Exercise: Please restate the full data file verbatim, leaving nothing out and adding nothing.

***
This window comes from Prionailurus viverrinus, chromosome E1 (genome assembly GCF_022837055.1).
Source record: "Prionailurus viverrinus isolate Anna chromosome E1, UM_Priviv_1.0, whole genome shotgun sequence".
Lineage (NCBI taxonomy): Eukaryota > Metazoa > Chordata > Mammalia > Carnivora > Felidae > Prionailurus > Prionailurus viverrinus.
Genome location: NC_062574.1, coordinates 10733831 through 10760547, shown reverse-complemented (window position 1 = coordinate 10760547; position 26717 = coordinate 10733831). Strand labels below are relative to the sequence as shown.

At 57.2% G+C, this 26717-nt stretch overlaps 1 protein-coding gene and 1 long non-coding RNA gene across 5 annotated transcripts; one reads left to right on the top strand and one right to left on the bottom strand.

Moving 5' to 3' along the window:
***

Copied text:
This window comes from Prionailurus viverrinus, chromosome E1 (genome assembly GCF_022837055.1).
Source record: "Prionailurus viverrinus isolate Anna chromosome E1, UM_Priviv_1.0, whole genome shotgun sequence".
Lineage (NCBI taxonomy): Eukaryota > Metazoa > Chordata > Mammalia > Carnivora > Felidae > Prionailurus > Prionailurus viverrinus.
Genome location: NC_062574.1, coordinates 10733831 through 10760547, shown reverse-complemented (window position 1 = coordinate 10760547; position 26717 = coordinate 10733831). Strand labels below are relative to the sequence as shown.

At 57.2% G+C, this 26717-nt stretch overlaps 1 protein-coding gene and 1 long non-coding RNA gene across 5 annotated transcripts; one reads left to right on the top strand and one right to left on the bottom strand.

Moving 5' to 3' along the window: